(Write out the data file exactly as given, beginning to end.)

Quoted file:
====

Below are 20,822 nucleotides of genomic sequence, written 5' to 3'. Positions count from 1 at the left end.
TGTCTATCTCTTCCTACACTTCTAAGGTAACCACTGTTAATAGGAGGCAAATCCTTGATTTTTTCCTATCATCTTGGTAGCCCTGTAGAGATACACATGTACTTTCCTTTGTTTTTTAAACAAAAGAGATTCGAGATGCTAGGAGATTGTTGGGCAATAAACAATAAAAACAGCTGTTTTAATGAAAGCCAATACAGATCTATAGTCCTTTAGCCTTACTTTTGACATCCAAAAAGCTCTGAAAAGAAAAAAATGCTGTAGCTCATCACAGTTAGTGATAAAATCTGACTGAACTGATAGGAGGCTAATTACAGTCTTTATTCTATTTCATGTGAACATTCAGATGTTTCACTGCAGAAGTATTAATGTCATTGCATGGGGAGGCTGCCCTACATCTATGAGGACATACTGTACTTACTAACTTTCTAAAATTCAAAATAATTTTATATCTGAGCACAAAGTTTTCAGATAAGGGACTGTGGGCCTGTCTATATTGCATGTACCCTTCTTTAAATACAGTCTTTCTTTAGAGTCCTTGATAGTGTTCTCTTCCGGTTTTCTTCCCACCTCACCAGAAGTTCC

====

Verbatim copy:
Below are 20,822 nucleotides of genomic sequence, written 5' to 3'. Positions count from 1 at the left end.
TGTCTATCTCTTCCTACACTTCTAAGGTAACCACTGTTAATAGGAGGCAAATCCTTGATTTTTTCCTATCATCTTGGTAGCCCTGTAGAGATACACATGTACTTTCCTTTGTTTTTTAAACAAAAGAGATTCGAGATGCTAGGAGATTGTTGGGCAATAAACAATAAAAACAGCTGTTTTAATGAAAGCCAATACAGATCTATAGTCCTTTAGCCTTACTTTTGACATCCAAAAAGCTCTGAAAAGAAAAAAATGCTGTAGCTCATCACAGTTAGTGATAAAATCTGACTGAACTGATAGGAGGCTAATTACAGTCTTTATTCTATTTCATGTGAACATTCAGATGTTTCACTGCAGAAGTATTAATGTCATTGCATGGGGAGGCTGCCCTACATCTATGAGGACATACTGTACTTACTAACTTTCTAAAATTCAAAATAATTTTATATCTGAGCACAAAGTTTTCAGATAAGGGACTGTGGGCCTGTCTATATTGCATGTACCCTTCTTTAAATACAGTCTTTCTTTAGAGTCCTTGATAGTGTTCTCTTCCGGTTTTCTTCCCACCTCACCAGAAGTTCC